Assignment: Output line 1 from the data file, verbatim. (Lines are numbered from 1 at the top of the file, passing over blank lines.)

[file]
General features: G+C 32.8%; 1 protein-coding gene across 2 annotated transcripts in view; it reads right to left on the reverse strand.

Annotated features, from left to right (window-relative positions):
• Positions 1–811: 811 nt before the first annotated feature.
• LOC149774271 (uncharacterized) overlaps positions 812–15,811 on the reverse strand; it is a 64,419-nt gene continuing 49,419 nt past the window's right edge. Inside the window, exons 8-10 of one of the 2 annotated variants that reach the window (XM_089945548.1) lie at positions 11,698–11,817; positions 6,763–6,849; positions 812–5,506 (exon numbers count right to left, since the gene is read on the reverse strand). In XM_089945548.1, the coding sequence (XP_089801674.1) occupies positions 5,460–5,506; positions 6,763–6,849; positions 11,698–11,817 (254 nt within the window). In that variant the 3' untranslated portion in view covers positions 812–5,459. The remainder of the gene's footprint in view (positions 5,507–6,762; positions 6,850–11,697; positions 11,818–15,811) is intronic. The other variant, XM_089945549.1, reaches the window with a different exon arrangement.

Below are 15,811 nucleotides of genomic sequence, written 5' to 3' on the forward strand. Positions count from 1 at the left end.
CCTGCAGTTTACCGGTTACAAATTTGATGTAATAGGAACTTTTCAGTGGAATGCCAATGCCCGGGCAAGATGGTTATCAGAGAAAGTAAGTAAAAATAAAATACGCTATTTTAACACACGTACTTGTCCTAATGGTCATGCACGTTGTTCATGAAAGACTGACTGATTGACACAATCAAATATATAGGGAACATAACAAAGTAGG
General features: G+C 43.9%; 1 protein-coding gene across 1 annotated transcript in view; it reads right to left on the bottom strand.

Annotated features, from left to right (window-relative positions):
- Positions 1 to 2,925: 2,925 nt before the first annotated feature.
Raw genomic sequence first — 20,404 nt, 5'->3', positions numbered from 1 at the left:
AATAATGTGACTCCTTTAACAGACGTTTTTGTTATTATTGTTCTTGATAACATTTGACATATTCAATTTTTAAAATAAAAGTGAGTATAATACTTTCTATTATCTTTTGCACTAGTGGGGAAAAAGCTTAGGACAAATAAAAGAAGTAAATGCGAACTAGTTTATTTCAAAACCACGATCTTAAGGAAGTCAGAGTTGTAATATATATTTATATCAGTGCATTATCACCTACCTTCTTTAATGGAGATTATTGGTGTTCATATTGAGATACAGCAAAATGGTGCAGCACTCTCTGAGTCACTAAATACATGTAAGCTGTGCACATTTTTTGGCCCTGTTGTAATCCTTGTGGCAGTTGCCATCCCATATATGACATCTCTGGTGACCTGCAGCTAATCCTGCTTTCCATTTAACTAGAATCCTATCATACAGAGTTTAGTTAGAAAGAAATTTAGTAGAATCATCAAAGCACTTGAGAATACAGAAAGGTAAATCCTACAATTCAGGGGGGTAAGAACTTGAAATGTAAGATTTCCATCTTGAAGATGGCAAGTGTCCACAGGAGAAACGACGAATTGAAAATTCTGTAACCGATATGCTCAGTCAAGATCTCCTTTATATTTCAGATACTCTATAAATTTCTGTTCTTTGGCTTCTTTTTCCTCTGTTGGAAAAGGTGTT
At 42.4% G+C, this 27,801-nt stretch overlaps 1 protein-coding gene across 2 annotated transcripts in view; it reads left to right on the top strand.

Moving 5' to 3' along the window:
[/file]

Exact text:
General features: G+C 32.8%; 1 protein-coding gene across 2 annotated transcripts in view; it reads right to left on the reverse strand.